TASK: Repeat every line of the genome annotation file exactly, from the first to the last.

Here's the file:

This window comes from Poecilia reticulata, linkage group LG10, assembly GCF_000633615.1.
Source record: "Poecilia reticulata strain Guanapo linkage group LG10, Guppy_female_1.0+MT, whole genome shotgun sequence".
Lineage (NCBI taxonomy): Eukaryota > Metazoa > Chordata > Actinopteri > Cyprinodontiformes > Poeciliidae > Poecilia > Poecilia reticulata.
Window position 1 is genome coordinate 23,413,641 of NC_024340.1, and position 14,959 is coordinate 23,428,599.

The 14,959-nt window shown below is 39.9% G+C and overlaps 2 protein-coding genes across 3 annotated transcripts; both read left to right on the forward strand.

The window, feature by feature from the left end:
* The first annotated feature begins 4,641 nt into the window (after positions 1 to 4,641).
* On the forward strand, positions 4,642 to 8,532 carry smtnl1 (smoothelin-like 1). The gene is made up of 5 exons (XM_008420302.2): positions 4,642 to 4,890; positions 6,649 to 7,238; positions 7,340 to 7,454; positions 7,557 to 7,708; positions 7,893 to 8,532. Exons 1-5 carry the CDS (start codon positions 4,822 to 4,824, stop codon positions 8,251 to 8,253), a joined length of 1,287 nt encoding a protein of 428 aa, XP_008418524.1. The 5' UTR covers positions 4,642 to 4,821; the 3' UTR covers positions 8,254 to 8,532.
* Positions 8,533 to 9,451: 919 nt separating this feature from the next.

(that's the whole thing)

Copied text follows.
This window comes from Poecilia reticulata, linkage group LG10, assembly GCF_000633615.1.
Source record: "Poecilia reticulata strain Guanapo linkage group LG10, Guppy_female_1.0+MT, whole genome shotgun sequence".
Lineage (NCBI taxonomy): Eukaryota > Metazoa > Chordata > Actinopteri > Cyprinodontiformes > Poeciliidae > Poecilia > Poecilia reticulata.
Window position 1 is genome coordinate 23,413,641 of NC_024340.1, and position 14,959 is coordinate 23,428,599.

The 14,959-nt window shown below is 39.9% G+C and overlaps 2 protein-coding genes across 3 annotated transcripts; both read left to right on the forward strand.

The window, feature by feature from the left end:
* The first annotated feature begins 4,641 nt into the window (after positions 1 to 4,641).
* On the forward strand, positions 4,642 to 8,532 carry smtnl1 (smoothelin-like 1). The gene is made up of 5 exons (XM_008420302.2): positions 4,642 to 4,890; positions 6,649 to 7,238; positions 7,340 to 7,454; positions 7,557 to 7,708; positions 7,893 to 8,532. Exons 1-5 carry the CDS (start codon positions 4,822 to 4,824, stop codon positions 8,251 to 8,253), a joined length of 1,287 nt encoding a protein of 428 aa, XP_008418524.1. The 5' UTR covers positions 4,642 to 4,821; the 3' UTR covers positions 8,254 to 8,532.
* Positions 8,533 to 9,451: 919 nt separating this feature from the next.